Celebrating Mother's Day? Make Sure You Have The Date Right
Not every country in the world celebrates Mother's Day on the same day.
If you're in the United States, you might be showering your mother with gifts on the second Sunday in May — but if you're in Thailand, that day doesn't come until August.
Why are mothers celebrated on different days in different countries?
The answer may lie in the fact that it is not a day celebrated like the International Women's Day, a global event with recognition by the United Nations. Mother's Day, in fact, has different meanings and origins in various cultures.
In the United States, it was suggested by an activist
Anna Jarvis wanted to honor mothers' sacrifices in raising their children. She fought to add the day to the national calendar, and by 1914, President Woodrow Wilson designated the second Sunday of May as Mother's Day.
Many countries follow the United States, such as Germany, Australia, China and Turkey. Mexico also celebrates the day early in May, but on a fixed date: May 10. As this Washington Post article describes, it's a big day of celebrations for Mexicans.
While in the Middle East, it was an Egyptian journalist
The Arab world — which includes Syria, Egypt, Lebanon and others — celebrates Mother's Day on March 21, coinciding with the beginning of the spring equinox. According to the American University in Cairo, an Egyptian journalist Mustafa Amin introduced the concept of Mother's Day to the country in 1943. The tradition then spread to neighboring countries in the region.
Alma Richeh, executive director for Center for Arabic Culture in Boston, says the day is a public holiday in many of those countries.
"Usually many campaigns and charity events will take place and most of the time it's to raise awareness about women's role in society," Richeh says. "There will be special programs on TV ... in the Arab world there are many beautiful songs about Mother's Day from very popular singers."
Some news sites say that Amin proposed the idea through an opinion article after meeting a widow whose children left her when they became successful.
The day started as a historical day off to return home in Britain
In Britain, Mothering Sunday, or Mother's Day, is celebrated on the fourth Sunday of Lent, which fell on March 6 this year. According to Britannica, the custom began in the Middle Ages when people who had moved away returned to visit their home parishes and their mothers on that day. In particular, it was a day when children who left home to work as domestic servants were given a day off.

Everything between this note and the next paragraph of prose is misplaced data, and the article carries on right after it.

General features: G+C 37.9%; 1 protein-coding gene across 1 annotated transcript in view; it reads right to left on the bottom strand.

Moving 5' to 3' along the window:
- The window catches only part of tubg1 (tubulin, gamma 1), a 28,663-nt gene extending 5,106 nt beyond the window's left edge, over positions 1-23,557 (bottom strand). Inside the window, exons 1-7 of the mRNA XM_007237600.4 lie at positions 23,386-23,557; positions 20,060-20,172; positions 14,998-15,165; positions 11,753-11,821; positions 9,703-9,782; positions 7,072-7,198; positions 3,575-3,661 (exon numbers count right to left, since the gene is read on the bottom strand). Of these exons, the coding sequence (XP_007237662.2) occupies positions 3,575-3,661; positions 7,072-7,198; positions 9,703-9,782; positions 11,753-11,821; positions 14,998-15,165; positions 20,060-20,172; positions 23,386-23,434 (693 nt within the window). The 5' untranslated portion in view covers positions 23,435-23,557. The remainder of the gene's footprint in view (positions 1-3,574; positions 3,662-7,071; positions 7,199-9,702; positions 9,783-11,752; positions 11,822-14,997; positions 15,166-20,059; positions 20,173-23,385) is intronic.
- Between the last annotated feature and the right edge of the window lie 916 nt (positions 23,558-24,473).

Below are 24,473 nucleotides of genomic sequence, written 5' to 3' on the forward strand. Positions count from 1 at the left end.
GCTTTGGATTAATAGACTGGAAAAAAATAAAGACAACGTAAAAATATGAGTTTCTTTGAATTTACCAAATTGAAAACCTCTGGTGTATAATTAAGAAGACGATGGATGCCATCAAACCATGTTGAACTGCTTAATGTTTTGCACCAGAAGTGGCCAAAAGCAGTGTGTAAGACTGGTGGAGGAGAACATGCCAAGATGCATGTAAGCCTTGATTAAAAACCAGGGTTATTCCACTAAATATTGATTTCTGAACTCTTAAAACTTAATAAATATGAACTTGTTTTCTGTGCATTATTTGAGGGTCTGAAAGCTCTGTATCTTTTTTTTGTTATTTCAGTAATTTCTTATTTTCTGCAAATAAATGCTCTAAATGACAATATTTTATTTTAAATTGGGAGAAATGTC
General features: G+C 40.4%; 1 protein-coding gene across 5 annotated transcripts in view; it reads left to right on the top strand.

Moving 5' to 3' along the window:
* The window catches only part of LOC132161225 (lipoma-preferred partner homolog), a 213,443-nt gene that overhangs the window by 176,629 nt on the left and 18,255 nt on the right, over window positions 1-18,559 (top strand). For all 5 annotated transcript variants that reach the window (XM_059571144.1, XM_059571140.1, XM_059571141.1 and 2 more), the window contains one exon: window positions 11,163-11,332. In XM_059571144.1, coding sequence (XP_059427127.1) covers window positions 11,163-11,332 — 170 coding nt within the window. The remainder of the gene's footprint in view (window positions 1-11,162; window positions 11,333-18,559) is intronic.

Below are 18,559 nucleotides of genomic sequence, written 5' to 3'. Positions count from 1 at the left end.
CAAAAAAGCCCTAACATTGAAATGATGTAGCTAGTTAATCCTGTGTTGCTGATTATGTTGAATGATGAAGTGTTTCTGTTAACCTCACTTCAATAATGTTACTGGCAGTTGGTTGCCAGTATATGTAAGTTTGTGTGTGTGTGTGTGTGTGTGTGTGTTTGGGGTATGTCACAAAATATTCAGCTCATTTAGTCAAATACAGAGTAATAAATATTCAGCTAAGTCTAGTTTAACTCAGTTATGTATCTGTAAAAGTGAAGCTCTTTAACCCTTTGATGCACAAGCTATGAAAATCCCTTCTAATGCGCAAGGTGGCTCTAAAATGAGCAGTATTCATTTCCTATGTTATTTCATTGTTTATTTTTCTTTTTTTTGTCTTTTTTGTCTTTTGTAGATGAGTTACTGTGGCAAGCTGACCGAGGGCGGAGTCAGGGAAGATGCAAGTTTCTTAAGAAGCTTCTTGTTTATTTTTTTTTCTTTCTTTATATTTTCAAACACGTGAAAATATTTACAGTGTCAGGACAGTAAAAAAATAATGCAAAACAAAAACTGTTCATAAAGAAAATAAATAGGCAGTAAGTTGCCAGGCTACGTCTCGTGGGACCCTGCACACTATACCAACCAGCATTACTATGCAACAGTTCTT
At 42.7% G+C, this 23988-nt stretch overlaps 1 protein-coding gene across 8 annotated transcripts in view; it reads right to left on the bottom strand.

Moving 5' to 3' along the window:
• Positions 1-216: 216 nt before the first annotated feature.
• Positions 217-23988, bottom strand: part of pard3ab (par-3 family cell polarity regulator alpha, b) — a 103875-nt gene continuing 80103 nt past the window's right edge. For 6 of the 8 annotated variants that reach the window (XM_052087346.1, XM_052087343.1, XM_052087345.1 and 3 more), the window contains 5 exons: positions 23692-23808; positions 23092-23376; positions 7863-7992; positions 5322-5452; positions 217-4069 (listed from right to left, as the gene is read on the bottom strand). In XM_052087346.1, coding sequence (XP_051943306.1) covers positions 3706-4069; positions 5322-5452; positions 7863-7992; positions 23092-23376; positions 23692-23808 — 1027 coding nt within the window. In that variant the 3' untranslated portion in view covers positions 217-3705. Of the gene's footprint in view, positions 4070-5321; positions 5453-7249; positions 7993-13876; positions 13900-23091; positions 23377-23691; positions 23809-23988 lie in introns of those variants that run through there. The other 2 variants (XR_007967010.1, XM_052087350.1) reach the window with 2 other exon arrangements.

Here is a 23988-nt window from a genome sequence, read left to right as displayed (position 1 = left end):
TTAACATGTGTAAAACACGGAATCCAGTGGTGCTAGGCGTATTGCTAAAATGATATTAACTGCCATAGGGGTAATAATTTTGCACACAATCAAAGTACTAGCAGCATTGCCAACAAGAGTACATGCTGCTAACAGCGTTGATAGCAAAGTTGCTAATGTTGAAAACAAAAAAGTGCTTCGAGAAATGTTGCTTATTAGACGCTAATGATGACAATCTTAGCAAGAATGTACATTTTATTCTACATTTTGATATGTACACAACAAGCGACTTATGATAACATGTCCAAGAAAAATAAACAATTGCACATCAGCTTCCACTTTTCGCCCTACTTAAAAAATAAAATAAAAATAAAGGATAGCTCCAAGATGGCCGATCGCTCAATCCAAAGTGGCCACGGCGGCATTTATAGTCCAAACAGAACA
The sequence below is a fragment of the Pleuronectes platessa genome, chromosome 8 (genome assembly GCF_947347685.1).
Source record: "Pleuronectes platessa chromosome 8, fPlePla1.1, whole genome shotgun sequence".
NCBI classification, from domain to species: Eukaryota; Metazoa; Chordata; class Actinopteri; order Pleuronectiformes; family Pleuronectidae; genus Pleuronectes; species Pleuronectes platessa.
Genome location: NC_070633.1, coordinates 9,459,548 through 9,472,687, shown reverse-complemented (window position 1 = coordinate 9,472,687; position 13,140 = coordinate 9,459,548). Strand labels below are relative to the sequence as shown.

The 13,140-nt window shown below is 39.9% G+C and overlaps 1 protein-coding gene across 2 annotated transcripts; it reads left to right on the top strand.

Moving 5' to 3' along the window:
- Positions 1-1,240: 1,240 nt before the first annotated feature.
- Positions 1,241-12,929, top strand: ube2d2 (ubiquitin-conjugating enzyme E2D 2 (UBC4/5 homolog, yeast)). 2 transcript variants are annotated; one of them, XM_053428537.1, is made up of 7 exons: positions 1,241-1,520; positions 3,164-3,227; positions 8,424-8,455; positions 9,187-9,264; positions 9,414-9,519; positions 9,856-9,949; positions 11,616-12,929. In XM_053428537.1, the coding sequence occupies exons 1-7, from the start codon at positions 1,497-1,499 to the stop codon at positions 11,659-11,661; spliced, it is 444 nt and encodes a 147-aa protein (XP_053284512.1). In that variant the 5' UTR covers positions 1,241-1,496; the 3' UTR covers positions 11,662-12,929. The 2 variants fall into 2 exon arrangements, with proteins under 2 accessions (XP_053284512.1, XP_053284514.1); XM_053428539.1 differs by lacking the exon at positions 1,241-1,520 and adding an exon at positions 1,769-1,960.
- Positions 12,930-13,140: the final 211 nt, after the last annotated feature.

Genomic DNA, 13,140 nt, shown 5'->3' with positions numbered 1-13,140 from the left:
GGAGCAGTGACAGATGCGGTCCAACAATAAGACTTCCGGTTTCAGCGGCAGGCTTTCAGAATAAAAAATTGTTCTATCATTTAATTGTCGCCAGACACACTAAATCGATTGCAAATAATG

In Nepal, it's a holy festival celebrated on a new moon night
Also called Mata Tirtha Snan, Mother's Day in Nepal falls on the Nepali month of Baisakh, which usually occurs around late April to early May. This year, it was celebrated on May 6. Majority of Nepal's citizens are Hindu, and this day is celebrated through various rituals either performed at home, at a river or a holy place.
The day was picked based on the story about a grieving man who saw his deceased mother's face in a pond on this day after offering prayers.
Eastern Europe bundles it with International Women's Day
Russia and several Eastern European countries such as Azerbaijan and Bulgaria celebrate Mother's Day on March 8, which is International Women's Day. In Russia, according to the book Historical Dictionary of the Russian Federation, the day is also called "Women's Day," celebrating maternity.
"In Russia the Mother's Day is being overshadowed by the International Women's Day," says Iwona Sadowska, director of Polish studies at Georgetown University. She spent some time in Russia and also currently teaches the Russian language. "There were some attempts to have Mother's Day in Russia in November."
Choosing this day might be associated with the socialist origins of International Women's Day. In some of the former Soviet countries, the occasion can still be associated with old communist celebrations, thus lending some controversy to it.
For countries with monarchs, it's the queen's birthday
Japan used to celebrate the day on March 6 to commemorate the birthday of Empress Kojun, but changed it to the second Sunday in May after World War II.
Thailand still celebrates Mother's Day on the queen's birthday, which is Aug. 12. In Thai society, the royal family is widely respected. If you walk into a Thai restaurant anywhere in the world, you might find pictures of the Thai king and queen hanging on the wall.
Kanjana Thepboriruk, an assistant professor of Thai studies at Northern Illinois University says the queen is seen as the mother of the country.
The day is celebrated with firework displays and parades through the streets. Thepboriruk says the celebration for Father's Day — on the king's birthday — is as lavish. She says it's part of the country's culture of giving thanks.
"I think as a culture we ... value the fact that we are not self made people," she says. "Traditionally we know that we're a product of someone and something and we all come from somewhere."
Thepboriruk moved from Thailand to the United States when she was 10 years old. So which Mother's Day does she choose to celebrate?
"My mom expects Mother's Day celebrations twice a year!" she says.
Z hai Yun Tan is a digital news intern.
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